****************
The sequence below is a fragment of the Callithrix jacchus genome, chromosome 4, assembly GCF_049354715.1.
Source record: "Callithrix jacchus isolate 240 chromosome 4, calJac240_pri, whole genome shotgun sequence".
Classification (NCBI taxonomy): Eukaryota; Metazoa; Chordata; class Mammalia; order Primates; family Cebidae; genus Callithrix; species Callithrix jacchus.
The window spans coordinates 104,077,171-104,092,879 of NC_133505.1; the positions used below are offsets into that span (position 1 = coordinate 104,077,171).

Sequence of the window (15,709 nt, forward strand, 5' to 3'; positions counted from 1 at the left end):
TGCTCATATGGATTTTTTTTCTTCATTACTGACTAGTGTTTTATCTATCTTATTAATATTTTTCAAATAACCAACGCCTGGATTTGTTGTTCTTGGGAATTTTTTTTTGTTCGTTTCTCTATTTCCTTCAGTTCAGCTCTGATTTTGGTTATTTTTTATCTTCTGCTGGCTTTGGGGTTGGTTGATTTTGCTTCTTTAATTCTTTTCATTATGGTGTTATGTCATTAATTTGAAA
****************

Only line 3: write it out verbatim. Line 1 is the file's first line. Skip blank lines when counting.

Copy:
Classification (NCBI taxonomy): Eukaryota; Metazoa; Chordata; class Mammalia; order Primates; family Cebidae; genus Callithrix; species Callithrix jacchus.